Weather officials urged Northwest residents to remain alert Sunday as more rain was predicted to fall in an area with lingering water from extreme weather earlier this month.
“There’s some good news and some pending news,” said Steve Reedy, a meteorologist with the National Weather Service in Seattle.
The weather service on Saturday warned that flooding was possible through Sunday in northwestern Washington, but an atmospheric river—a huge plume of moisture extending over the Pacific and into the Northwest—moved farther north into Canada than expected overnight.
“The impacts weren’t quite as bad as we were anticipating during the overnight period,” Reedy said.
After a respite, rain reentered the area later Sunday, which could cause some “nuisance flooding,” he said, and rivers could start to rise again in the afternoon.
“The flooding isn’t going to be quite as bad as we were expecting 24 hours ago, but it still looks like some rivers up there could get into minor, maybe even moderate flooding,” Reedy said.
The big question is how some communities, which saw heavy damage earlier from the previous storm, will fare.
People in the small communities of Sumas and Everson in northwest Washington were asked to evacuate voluntarily Saturday night, The Bellingham Herald reported. Both towns near the Canadian border saw extreme flooding from the previous storm.
The Nooksack River topped a road in Everson on Sunday afternoon and officials were expecting Main Street to flood, Everson Mayor John Perry told The Associated Press.
“We’re just seeing the floodwaters right now,” he said. Even though the river rose slower than projected, they were preparing to close roads. “The volume of water is what we’re unsure about.”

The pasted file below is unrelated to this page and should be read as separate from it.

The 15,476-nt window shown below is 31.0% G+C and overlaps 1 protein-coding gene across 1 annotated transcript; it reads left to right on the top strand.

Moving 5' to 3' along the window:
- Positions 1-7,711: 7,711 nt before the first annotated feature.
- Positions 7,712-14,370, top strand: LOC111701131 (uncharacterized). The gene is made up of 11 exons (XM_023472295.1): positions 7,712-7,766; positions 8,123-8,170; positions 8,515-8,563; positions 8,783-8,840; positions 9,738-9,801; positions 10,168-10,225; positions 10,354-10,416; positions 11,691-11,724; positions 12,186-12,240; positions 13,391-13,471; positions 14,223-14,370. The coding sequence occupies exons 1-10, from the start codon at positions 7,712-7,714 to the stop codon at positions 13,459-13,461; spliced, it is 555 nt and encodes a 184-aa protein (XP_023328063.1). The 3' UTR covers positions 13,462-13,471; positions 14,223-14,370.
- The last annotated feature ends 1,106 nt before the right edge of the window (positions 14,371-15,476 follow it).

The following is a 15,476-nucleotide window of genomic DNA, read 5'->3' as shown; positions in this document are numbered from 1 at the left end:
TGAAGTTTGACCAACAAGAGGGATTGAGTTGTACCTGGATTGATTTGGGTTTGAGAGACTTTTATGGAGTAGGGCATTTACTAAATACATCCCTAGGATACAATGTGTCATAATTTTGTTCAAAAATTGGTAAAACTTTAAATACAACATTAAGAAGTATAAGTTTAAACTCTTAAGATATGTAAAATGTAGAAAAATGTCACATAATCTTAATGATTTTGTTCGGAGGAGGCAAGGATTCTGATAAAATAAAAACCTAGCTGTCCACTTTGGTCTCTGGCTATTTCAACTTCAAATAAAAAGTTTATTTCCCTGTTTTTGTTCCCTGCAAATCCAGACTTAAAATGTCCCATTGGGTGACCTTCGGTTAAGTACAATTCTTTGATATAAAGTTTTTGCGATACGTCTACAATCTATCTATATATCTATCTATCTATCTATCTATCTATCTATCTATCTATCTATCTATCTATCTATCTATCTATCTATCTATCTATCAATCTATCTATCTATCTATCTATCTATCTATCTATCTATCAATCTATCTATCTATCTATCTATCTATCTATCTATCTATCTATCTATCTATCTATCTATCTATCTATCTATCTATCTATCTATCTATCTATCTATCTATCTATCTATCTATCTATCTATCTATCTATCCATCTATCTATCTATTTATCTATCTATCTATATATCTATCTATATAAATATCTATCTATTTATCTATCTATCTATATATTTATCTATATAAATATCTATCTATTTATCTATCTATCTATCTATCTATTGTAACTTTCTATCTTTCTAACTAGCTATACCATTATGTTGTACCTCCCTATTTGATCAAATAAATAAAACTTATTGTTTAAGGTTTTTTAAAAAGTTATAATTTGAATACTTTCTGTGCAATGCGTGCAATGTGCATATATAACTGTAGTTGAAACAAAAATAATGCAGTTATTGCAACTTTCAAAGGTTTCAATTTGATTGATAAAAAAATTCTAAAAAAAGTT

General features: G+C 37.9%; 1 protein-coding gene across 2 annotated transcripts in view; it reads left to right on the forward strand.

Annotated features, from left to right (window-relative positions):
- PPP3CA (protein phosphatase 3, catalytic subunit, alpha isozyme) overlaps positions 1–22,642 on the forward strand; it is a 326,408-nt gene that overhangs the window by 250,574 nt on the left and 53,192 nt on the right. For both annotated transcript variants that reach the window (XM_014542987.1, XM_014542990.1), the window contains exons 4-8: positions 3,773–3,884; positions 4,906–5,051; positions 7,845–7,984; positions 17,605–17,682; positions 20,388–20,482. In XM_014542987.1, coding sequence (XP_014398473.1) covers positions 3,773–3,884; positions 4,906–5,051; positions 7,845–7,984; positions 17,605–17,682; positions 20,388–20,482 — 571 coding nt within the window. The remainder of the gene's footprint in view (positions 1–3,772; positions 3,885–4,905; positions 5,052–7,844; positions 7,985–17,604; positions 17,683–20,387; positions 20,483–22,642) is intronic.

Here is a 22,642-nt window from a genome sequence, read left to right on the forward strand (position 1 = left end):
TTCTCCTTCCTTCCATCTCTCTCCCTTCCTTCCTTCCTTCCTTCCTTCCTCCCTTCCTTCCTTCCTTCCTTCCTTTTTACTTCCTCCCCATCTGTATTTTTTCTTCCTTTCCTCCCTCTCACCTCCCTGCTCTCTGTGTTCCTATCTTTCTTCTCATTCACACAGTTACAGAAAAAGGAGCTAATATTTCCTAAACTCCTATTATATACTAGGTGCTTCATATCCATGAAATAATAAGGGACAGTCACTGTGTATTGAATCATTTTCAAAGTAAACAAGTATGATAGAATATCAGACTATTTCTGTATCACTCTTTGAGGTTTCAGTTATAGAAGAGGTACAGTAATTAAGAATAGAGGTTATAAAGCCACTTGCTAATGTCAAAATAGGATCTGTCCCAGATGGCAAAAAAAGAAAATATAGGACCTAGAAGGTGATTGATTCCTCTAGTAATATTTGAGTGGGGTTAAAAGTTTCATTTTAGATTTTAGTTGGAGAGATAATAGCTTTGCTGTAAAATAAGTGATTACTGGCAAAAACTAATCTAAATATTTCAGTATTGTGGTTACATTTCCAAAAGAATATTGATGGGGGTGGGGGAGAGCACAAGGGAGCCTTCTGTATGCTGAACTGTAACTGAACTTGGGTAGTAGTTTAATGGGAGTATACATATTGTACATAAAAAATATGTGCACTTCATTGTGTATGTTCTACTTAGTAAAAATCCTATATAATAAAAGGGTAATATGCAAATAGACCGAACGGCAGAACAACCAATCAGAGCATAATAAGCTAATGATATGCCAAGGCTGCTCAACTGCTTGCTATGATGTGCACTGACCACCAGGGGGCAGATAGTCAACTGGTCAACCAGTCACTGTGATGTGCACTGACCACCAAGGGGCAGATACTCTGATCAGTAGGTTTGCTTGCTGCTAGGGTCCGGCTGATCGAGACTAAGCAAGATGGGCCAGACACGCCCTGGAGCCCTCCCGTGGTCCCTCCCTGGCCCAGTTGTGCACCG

Perry said he’s hopeful flooding doesn’t end up being as dramatic as anticipated, but the uncertainty of the bottom of the river from the last flood makes him nervous.
“I think we’re overprepared right now,” he said. “We’re monitoring it very carefully.”
Sumas resident Duane DeWaard said his garage flooded a couple of inches during the last flood. He put sandbags at the garage doors and braced for more rain to come Sunday.
“Sumas so far is doing OK,” he said.
November has been wet for northwest Washington. Bellingham recorded 11.64 inches at midnight Sunday—an all-time record for the month, the weather service said.
A station at Quillayute Airport on the north coast got 27.8 inches and could likely break a 1983 record of 29.14 inches for November, Reedy said.
A broad flood watch for western Washington was in effect until Monday morning. There were also flood warnings for some local rivers.
Reedy cautioned not driving into standing water on roadways near rivers.
“It doesn’t take a lot of water to push your car around—or truck,” he said. “Some people think just because they have a large truck, they can mow through. That’s not always the case.”
While rain will taper off Monday, another system is headed to the area starting Tuesday and spilling into Wednesday, Reedy said.
“On the bright side of things, it does still look like after we get into Wednesday, conditions look dry after the second half of the week,” he said. “So hopefully there’s some light at the end of the tunnel.”
By Jennifer Sinco Kelleher